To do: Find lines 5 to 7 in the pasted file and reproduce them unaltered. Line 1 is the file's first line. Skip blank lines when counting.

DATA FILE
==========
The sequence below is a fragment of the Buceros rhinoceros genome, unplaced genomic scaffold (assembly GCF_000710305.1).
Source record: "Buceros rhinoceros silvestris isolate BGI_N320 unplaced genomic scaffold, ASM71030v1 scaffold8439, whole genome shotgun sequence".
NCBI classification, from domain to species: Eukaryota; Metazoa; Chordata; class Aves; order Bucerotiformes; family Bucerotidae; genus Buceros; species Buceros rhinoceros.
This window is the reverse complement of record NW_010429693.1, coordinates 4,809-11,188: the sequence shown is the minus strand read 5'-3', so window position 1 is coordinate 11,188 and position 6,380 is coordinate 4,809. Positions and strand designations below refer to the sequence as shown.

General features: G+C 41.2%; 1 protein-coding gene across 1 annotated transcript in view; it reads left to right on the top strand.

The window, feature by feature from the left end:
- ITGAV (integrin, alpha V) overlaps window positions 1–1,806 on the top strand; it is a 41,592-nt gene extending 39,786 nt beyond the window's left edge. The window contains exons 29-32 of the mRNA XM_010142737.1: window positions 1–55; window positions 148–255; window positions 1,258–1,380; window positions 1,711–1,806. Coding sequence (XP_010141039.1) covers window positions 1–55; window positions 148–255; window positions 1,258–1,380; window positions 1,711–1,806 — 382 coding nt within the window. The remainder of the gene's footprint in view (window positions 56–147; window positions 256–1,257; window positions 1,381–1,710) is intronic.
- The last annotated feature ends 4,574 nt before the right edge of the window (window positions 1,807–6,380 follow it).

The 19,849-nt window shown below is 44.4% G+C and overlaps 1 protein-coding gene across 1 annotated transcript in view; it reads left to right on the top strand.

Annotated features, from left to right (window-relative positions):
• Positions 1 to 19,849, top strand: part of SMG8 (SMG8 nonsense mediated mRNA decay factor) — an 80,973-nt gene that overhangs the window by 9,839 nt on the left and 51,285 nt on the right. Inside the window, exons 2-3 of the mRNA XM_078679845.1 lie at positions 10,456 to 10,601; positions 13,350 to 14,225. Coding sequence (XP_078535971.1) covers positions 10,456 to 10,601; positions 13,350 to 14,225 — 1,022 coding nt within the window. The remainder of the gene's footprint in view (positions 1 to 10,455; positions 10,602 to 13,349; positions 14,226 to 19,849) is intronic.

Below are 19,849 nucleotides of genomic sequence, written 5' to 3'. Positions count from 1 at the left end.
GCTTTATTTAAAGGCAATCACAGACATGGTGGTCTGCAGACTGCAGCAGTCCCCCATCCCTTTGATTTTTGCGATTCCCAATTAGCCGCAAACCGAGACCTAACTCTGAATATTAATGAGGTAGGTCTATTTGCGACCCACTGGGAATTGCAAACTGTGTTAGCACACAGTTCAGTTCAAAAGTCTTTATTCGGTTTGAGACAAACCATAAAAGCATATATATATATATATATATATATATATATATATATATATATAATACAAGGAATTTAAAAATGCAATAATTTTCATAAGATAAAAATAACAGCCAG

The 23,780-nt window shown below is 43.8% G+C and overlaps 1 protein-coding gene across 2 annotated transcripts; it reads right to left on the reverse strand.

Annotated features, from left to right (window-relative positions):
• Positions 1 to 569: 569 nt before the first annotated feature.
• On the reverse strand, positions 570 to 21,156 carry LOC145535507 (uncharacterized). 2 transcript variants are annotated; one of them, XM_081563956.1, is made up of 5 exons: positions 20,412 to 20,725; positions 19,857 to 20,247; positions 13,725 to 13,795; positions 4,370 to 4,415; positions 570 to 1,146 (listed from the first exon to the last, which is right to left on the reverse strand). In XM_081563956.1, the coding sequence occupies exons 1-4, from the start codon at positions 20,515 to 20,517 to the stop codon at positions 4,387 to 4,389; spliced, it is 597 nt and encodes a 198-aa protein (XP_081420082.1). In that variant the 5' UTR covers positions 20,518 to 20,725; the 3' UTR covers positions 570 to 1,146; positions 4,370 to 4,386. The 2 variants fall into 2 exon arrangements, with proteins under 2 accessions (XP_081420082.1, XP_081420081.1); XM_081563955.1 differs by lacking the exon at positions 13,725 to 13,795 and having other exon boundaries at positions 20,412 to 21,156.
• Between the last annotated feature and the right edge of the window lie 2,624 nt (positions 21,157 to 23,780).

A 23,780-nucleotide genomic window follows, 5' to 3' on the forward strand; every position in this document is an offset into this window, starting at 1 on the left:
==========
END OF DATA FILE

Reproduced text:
General features: G+C 41.2%; 1 protein-coding gene across 1 annotated transcript in view; it reads left to right on the top strand.

The window, feature by feature from the left end:
- ITGAV (integrin, alpha V) overlaps window positions 1–1,806 on the top strand; it is a 41,592-nt gene extending 39,786 nt beyond the window's left edge. The window contains exons 29-32 of the mRNA XM_010142737.1: window positions 1–55; window positions 148–255; window positions 1,258–1,380; window positions 1,711–1,806. Coding sequence (XP_010141039.1) covers window positions 1–55; window positions 148–255; window positions 1,258–1,380; window positions 1,711–1,806 — 382 coding nt within the window. The remainder of the gene's footprint in view (window positions 56–147; window positions 256–1,257; window positions 1,381–1,710) is intronic.